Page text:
Tuesday, 3 May 2016

What's An Ocarina, Anyway?

Not me. I'm not sure this guy is invested enough in the game.

Every so often I get an itch to fire up some old retro games from my nerdy teen past. Chief among all previously prized consoles is the N64. 

The problem I have however, is that I traded my N64 and Playstation years ago when the Gamecube launched. After a short love affair with that machine I purchased an Xbox and latterly a Wii. Always upgrading for the newest, flashiest graphics and always sucked in by the advertising campaigns. 

The Wii was the last of the Nintendo generation I purchased (and still own). Since then I've been an Xbox 360 and PS4 player. Yes, I'm 31 years old and still love videogames just as much; even if my game time is now limited to an hour or so a week. 

The fact is however, that with all the latest innovations and technical upgrades of recent machines, nothing has come close to Zelda: Ocarina of Time or Final Fantasy VII, or Mario Kart - in all their blocky, bleepy glory. I admit I have an obvious tie (and bias) to these games because they formed part of my youth. A large part. 

I guess if I could dedicate ten-hour sessions to newer games like Fallout 4 then I might form a similar bond. I guess, it just got me thinking about the relationship between storytelling quality against aestethic pleasure with little in the way of satisfaction. Zelda on the N64 now looks very much a 90s game, yet the story and execution is still mind-blowing (I have it downloaded on the Wii).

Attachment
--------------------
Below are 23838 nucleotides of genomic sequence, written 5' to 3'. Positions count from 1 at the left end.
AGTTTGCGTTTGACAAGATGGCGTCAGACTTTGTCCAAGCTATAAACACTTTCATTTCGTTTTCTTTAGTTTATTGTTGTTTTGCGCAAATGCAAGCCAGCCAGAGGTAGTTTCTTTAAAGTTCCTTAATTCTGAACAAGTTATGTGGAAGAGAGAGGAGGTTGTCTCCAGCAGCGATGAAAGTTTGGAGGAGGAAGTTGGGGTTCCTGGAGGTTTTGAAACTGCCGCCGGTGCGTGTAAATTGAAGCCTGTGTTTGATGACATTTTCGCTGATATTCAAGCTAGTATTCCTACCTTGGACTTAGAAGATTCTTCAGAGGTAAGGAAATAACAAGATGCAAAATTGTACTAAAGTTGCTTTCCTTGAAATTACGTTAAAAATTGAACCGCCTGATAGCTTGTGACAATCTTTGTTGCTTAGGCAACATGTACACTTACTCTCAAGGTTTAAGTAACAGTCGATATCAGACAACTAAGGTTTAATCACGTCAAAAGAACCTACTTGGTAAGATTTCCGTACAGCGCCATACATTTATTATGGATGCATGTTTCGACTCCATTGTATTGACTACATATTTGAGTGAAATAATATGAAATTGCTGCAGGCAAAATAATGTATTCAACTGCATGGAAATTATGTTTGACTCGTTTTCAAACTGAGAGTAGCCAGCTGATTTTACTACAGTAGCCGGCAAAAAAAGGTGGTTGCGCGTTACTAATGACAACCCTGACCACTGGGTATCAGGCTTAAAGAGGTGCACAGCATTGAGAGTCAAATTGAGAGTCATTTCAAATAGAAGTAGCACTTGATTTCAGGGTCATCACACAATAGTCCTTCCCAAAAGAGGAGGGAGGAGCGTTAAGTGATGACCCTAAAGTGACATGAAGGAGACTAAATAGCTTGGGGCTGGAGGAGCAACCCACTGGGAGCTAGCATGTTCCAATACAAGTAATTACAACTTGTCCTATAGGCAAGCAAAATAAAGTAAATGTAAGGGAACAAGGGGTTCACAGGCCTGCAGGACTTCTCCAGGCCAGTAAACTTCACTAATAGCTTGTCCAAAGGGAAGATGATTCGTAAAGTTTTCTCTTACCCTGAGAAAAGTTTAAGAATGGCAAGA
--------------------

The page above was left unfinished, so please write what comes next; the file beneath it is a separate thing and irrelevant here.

That's not to say a game like Fallout 4 doesn't have an excellent premise. The problem is that because of the power of modern machines like the PS4, producers can pack so much more in. And that isn't necessarily a good thing. There are so many more choices a player can make, which is cool until you realise you have only completed 0.6% of the game after a few hours of relentless play. At which point, either frustration or boredom takes over and Fifa is fired up. 

Marketers should keep this analogy in mind the next time they are trying to do something for the sake of a 'viral hit'. Sometimes players and customers would just prefer effectiveness, simplicity and satisfaction.